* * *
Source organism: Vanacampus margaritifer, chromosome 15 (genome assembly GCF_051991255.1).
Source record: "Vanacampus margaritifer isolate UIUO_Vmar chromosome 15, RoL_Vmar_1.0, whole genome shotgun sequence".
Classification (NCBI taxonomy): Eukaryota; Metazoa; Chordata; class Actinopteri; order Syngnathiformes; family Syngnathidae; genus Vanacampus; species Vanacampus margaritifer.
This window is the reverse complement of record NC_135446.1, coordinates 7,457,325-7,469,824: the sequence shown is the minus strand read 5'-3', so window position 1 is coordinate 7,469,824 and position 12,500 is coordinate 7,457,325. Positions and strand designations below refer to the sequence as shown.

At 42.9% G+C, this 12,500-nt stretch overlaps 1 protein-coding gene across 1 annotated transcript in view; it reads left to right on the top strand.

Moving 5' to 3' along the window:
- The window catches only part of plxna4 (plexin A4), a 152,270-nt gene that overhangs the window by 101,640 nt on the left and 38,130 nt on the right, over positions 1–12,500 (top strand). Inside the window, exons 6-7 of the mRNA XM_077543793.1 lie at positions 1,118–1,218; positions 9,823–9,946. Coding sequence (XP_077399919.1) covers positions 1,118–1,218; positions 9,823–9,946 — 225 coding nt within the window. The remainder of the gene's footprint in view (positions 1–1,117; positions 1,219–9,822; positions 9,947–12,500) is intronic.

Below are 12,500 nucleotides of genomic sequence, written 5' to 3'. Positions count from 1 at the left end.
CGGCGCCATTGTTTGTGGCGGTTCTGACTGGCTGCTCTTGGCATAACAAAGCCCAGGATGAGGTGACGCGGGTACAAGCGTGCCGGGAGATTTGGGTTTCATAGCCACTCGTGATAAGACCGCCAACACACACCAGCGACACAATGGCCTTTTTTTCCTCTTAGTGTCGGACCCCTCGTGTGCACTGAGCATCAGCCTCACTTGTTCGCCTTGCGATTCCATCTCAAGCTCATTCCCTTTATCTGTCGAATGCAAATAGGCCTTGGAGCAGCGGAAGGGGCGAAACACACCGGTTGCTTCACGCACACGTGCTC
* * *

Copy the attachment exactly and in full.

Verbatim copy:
Source organism: Vanacampus margaritifer, chromosome 15 (genome assembly GCF_051991255.1).
Source record: "Vanacampus margaritifer isolate UIUO_Vmar chromosome 15, RoL_Vmar_1.0, whole genome shotgun sequence".
Classification (NCBI taxonomy): Eukaryota; Metazoa; Chordata; class Actinopteri; order Syngnathiformes; family Syngnathidae; genus Vanacampus; species Vanacampus margaritifer.
This window is the reverse complement of record NC_135446.1, coordinates 7,457,325-7,469,824: the sequence shown is the minus strand read 5'-3', so window position 1 is coordinate 7,469,824 and position 12,500 is coordinate 7,457,325. Positions and strand designations below refer to the sequence as shown.

At 42.9% G+C, this 12,500-nt stretch overlaps 1 protein-coding gene across 1 annotated transcript in view; it reads left to right on the top strand.

Moving 5' to 3' along the window:
- The window catches only part of plxna4 (plexin A4), a 152,270-nt gene that overhangs the window by 101,640 nt on the left and 38,130 nt on the right, over positions 1–12,500 (top strand). Inside the window, exons 6-7 of the mRNA XM_077543793.1 lie at positions 1,118–1,218; positions 9,823–9,946. Coding sequence (XP_077399919.1) covers positions 1,118–1,218; positions 9,823–9,946 — 225 coding nt within the window. The remainder of the gene's footprint in view (positions 1–1,117; positions 1,219–9,822; positions 9,947–12,500) is intronic.

Below are 12,500 nucleotides of genomic sequence, written 5' to 3'. Positions count from 1 at the left end.
CGGCGCCATTGTTTGTGGCGGTTCTGACTGGCTGCTCTTGGCATAACAAAGCCCAGGATGAGGTGACGCGGGTACAAGCGTGCCGGGAGATTTGGGTTTCATAGCCACTCGTGATAAGACCGCCAACACACACCAGCGACACAATGGCCTTTTTTTCCTCTTAGTGTCGGACCCCTCGTGTGCACTGAGCATCAGCCTCACTTGTTCGCCTTGCGATTCCATCTCAAGCTCATTCCCTTTATCTGTCGAATGCAAATAGGCCTTGGAGCAGCGGAAGGGGCGAAACACACCGGTTGCTTCACGCACACGTGCTC